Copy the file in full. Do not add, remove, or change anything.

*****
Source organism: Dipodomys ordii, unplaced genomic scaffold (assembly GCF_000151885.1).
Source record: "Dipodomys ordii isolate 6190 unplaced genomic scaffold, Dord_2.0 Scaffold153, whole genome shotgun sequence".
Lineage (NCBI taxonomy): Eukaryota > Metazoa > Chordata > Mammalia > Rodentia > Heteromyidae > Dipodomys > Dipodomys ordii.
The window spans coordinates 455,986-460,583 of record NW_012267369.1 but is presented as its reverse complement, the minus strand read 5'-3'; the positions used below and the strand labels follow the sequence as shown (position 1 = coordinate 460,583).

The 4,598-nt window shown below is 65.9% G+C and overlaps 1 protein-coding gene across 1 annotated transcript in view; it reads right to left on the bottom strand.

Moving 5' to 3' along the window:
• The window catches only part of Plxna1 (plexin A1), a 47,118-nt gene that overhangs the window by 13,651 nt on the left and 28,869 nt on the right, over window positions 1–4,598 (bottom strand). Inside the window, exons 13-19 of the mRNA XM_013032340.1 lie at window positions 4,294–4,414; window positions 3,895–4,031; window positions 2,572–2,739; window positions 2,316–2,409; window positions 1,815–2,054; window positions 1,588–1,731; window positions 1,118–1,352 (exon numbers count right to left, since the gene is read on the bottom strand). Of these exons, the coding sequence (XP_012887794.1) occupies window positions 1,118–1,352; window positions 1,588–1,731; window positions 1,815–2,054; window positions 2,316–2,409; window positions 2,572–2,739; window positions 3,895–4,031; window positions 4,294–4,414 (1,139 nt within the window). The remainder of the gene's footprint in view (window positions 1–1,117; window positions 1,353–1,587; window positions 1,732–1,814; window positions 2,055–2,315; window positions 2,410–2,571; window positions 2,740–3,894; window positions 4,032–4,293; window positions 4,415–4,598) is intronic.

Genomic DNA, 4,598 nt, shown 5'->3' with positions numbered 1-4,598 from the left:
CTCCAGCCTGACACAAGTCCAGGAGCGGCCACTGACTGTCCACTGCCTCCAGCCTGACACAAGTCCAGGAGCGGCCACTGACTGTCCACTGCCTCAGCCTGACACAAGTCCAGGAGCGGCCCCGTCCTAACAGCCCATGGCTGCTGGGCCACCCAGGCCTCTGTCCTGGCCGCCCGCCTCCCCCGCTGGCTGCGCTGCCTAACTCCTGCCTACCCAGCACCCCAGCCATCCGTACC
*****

Source organism: Dipodomys ordii, unplaced genomic scaffold (assembly GCF_000151885.1).
Source record: "Dipodomys ordii isolate 6190 unplaced genomic scaffold, Dord_2.0 Scaffold153, whole genome shotgun sequence".
Lineage (NCBI taxonomy): Eukaryota > Metazoa > Chordata > Mammalia > Rodentia > Heteromyidae > Dipodomys > Dipodomys ordii.
The window spans coordinates 455,986-460,583 of record NW_012267369.1 but is presented as its reverse complement, the minus strand read 5'-3'; the positions used below and the strand labels follow the sequence as shown (position 1 = coordinate 460,583).

The 4,598-nt window shown below is 65.9% G+C and overlaps 1 protein-coding gene across 1 annotated transcript in view; it reads right to left on the bottom strand.

Moving 5' to 3' along the window:
• The window catches only part of Plxna1 (plexin A1), a 47,118-nt gene that overhangs the window by 13,651 nt on the left and 28,869 nt on the right, over window positions 1–4,598 (bottom strand). Inside the window, exons 13-19 of the mRNA XM_013032340.1 lie at window positions 4,294–4,414; window positions 3,895–4,031; window positions 2,572–2,739; window positions 2,316–2,409; window positions 1,815–2,054; window positions 1,588–1,731; window positions 1,118–1,352 (exon numbers count right to left, since the gene is read on the bottom strand). Of these exons, the coding sequence (XP_012887794.1) occupies window positions 1,118–1,352; window positions 1,588–1,731; window positions 1,815–2,054; window positions 2,316–2,409; window positions 2,572–2,739; window positions 3,895–4,031; window positions 4,294–4,414 (1,139 nt within the window). The remainder of the gene's footprint in view (window positions 1–1,117; window positions 1,353–1,587; window positions 1,732–1,814; window positions 2,055–2,315; window positions 2,410–2,571; window positions 2,740–3,894; window positions 4,032–4,293; window positions 4,415–4,598) is intronic.

Genomic DNA, 4,598 nt, shown 5'->3' with positions numbered 1-4,598 from the left:
CTCCAGCCTGACACAAGTCCAGGAGCGGCCACTGACTGTCCACTGCCTCCAGCCTGACACAAGTCCAGGAGCGGCCACTGACTGTCCACTGCCTCAGCCTGACACAAGTCCAGGAGCGGCCCCGTCCTAACAGCCCATGGCTGCTGGGCCACCCAGGCCTCTGTCCTGGCCGCCCGCCTCCCCCGCTGGCTGCGCTGCCTAACTCCTGCCTACCCAGCACCCCAGCCATCCGTACC